Closure’s minimalism, blackboard-scrawl palette, and eerie ambient sound promise an experience worthy of such a weighty title, but Closure won this year’s coveted IndieCade Gameplay Award purely for its twist on the concept that light is always good and dark always bad. Using the arrow keys and spacebar, your simple figure carries only tiny, light-shedding orbs in a mysterious black-and-white world where objects are only solid when illuminated, and cease to exist in the dark. Achieving each stage’s single objective—reaching a door, sometimes shuttling a key along—requires creative use of this shadowplay. Leave the guiding light behind or place it in a traveling sconce to pass through a solid wall, but if you end up alone in the dark, you’ll fall through nothingness to your death. Solutions always feel like they’re just outside the range of your little sphere, a mesmerizing effect that grows as the nine stages increase in complexity. Strong details, like your character’s tendency to whip a paranoid glance over his shoulder when idle, ice this spooky cake… A



RunMan: Race Around The World
Creators: Tom Sennett and Matt Thorson
Platform: PC
Price: Free
Microsoft Paint gets a bad rap for its limited graphics capabilities, but it’s hard to imagine a more advanced program capturing the crude, vivid spirit of RunMan: Race Around The World. True, you do nothing but run from left to right in RunMan’s quest to win the title of being the fastest thing on two legs, but that simplicity belies a considerable charm and depth. For instance, the understated, blocky art style is paired with an incongruous soundtrack of Robert Johnson and Louis Armstrong—instead of the de rigueur chiptune bleeps and bloops—tapping the freewheeling nature of those musicians to make RunMan’s velocity and pebble-on-water quickness that much more visceral. You’re encouraged to beat your times on every level and outrun different enemies, like a pie-hungry fiend and a gigantic Zamboni-driving robot snowman, for variety. Aside from a couple of pesky crashes, RunMan’s main problem is that it eventually ends… A-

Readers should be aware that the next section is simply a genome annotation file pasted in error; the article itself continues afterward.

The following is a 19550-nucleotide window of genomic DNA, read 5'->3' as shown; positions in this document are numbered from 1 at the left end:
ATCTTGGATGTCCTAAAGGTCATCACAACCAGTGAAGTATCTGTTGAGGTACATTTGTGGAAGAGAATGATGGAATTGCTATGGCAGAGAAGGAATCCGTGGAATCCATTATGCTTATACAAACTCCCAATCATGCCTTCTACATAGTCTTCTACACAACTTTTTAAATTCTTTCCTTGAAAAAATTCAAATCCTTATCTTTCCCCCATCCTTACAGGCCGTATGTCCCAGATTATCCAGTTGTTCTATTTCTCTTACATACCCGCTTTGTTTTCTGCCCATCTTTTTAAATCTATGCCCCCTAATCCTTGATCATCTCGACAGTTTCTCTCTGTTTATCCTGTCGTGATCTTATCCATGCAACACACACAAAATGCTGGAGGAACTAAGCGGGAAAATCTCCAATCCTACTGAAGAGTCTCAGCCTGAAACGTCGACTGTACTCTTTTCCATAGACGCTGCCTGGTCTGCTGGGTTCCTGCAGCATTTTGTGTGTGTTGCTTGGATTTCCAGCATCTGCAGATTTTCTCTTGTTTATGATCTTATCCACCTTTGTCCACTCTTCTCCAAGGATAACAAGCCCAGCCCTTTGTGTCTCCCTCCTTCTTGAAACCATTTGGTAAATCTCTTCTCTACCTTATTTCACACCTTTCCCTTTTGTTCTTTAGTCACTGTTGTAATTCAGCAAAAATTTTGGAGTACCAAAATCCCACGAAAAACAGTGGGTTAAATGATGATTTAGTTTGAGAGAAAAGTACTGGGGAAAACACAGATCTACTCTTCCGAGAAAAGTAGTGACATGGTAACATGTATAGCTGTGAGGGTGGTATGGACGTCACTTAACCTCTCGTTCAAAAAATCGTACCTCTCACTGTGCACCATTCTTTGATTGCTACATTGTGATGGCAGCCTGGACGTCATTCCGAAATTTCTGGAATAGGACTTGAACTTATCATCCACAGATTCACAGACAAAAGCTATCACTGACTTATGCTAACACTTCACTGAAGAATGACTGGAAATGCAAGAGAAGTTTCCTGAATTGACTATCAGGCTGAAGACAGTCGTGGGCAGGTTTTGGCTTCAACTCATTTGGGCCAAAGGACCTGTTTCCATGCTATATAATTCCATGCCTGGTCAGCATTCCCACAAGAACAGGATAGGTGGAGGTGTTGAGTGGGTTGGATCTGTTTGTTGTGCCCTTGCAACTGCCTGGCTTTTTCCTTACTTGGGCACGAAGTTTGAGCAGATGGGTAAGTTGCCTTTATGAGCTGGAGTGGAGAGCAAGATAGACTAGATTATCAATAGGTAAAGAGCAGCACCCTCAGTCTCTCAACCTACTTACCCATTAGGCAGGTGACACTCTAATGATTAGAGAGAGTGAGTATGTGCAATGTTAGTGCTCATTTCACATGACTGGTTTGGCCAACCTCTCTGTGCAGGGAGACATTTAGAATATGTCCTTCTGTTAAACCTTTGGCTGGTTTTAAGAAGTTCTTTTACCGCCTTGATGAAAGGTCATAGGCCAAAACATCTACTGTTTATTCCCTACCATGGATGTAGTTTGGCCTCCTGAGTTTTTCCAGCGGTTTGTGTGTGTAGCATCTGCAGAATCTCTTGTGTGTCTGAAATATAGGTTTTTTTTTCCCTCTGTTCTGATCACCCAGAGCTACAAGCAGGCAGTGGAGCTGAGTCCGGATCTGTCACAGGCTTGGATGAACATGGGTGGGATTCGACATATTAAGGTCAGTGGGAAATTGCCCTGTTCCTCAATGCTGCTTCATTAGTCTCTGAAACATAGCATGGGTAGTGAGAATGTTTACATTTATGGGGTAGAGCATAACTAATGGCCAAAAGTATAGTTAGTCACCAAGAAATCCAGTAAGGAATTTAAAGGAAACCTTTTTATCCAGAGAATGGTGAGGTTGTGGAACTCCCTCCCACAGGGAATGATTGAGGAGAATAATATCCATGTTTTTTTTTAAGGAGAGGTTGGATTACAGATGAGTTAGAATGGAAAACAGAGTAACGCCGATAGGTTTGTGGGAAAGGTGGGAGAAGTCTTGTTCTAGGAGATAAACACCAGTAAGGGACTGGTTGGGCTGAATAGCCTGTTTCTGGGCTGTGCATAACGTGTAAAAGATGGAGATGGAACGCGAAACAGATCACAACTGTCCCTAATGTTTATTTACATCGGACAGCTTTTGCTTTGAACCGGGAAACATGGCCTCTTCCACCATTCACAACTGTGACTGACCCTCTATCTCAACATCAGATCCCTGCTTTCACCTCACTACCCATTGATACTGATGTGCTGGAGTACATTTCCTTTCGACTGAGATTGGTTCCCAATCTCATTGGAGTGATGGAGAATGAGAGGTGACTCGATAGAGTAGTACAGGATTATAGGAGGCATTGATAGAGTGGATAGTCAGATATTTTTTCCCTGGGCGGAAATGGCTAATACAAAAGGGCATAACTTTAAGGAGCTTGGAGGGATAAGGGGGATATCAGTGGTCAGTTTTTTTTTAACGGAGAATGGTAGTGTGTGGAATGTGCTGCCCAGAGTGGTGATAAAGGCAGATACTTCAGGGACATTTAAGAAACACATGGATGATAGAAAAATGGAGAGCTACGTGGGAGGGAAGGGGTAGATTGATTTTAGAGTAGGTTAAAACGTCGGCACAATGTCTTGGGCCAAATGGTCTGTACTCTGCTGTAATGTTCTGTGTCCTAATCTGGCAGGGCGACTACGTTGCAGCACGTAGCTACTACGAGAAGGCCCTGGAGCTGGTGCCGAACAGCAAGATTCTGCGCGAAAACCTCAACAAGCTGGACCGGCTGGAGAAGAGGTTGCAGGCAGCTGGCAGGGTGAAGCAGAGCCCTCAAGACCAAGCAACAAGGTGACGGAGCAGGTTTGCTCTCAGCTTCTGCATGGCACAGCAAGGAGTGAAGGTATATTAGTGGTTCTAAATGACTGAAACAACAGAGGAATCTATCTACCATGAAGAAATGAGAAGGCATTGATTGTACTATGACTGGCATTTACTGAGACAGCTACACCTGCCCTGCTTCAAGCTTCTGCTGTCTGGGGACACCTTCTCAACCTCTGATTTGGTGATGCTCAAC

Ninjas Live
Creator: Storm8
Platform: iPhone/iPod Touch
Price: Free
Games with “ninja” in the title don’t often involve a lot of waiting around, but killing time—rather than other ninjas—is an unfortunate inevitability in Ninjas Live. You are a ninja in this role-playing game, and you begin with a certain amount of life, energy, and stamina. The goal is standard: choose to complete missions, which involves training your sword and searching for clues, or do battle. Completion of either task drains life, energy, stamina, or a combination thereof, and the only way to get more is to either gain a level (after many missions and battles) or wait. See, each stat is assigned a countdown timer, so if you sit around long enough, you’ll be healed automatically. Without a central storyline to drive things, Ninjas Live feels like a whole lot of time spent doing nothing. The fun increases marginally when your clan grows bigger as you invite friends, but it’s hardly worth the effort… D+